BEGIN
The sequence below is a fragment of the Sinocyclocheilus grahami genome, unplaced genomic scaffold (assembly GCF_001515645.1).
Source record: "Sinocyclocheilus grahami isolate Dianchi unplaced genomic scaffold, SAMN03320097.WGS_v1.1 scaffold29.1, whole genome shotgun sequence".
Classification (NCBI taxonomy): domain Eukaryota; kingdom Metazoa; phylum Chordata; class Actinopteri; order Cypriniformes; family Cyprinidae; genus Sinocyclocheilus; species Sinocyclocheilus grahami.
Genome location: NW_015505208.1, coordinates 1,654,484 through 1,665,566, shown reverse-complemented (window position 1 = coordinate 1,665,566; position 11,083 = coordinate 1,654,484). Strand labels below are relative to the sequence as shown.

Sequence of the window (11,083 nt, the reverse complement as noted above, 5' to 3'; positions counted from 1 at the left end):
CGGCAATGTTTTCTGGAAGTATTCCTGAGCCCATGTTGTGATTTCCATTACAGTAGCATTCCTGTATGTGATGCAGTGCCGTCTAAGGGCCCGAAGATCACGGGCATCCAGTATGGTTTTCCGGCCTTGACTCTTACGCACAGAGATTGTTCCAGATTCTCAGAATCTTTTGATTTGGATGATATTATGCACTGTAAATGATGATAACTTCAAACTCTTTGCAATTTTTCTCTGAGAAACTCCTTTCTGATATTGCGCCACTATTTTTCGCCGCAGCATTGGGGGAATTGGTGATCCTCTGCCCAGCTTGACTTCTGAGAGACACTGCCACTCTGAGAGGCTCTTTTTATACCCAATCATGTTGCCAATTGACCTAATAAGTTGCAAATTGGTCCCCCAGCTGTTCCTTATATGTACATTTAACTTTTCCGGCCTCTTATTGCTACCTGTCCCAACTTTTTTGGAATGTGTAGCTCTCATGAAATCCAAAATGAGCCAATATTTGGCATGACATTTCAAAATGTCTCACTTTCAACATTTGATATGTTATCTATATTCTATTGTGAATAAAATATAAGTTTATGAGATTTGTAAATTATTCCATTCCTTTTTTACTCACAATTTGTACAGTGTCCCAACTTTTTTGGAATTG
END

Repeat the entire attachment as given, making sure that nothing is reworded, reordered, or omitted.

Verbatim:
The sequence below is a fragment of the Sinocyclocheilus grahami genome, unplaced genomic scaffold (assembly GCF_001515645.1).
Source record: "Sinocyclocheilus grahami isolate Dianchi unplaced genomic scaffold, SAMN03320097.WGS_v1.1 scaffold29.1, whole genome shotgun sequence".
Classification (NCBI taxonomy): domain Eukaryota; kingdom Metazoa; phylum Chordata; class Actinopteri; order Cypriniformes; family Cyprinidae; genus Sinocyclocheilus; species Sinocyclocheilus grahami.
Genome location: NW_015505208.1, coordinates 1,654,484 through 1,665,566, shown reverse-complemented (window position 1 = coordinate 1,665,566; position 11,083 = coordinate 1,654,484). Strand labels below are relative to the sequence as shown.

Sequence of the window (11,083 nt, the reverse complement as noted above, 5' to 3'; positions counted from 1 at the left end):
CGGCAATGTTTTCTGGAAGTATTCCTGAGCCCATGTTGTGATTTCCATTACAGTAGCATTCCTGTATGTGATGCAGTGCCGTCTAAGGGCCCGAAGATCACGGGCATCCAGTATGGTTTTCCGGCCTTGACTCTTACGCACAGAGATTGTTCCAGATTCTCAGAATCTTTTGATTTGGATGATATTATGCACTGTAAATGATGATAACTTCAAACTCTTTGCAATTTTTCTCTGAGAAACTCCTTTCTGATATTGCGCCACTATTTTTCGCCGCAGCATTGGGGGAATTGGTGATCCTCTGCCCAGCTTGACTTCTGAGAGACACTGCCACTCTGAGAGGCTCTTTTTATACCCAATCATGTTGCCAATTGACCTAATAAGTTGCAAATTGGTCCCCCAGCTGTTCCTTATATGTACATTTAACTTTTCCGGCCTCTTATTGCTACCTGTCCCAACTTTTTTGGAATGTGTAGCTCTCATGAAATCCAAAATGAGCCAATATTTGGCATGACATTTCAAAATGTCTCACTTTCAACATTTGATATGTTATCTATATTCTATTGTGAATAAAATATAAGTTTATGAGATTTGTAAATTATTCCATTCCTTTTTTACTCACAATTTGTACAGTGTCCCAACTTTTTTGGAATTG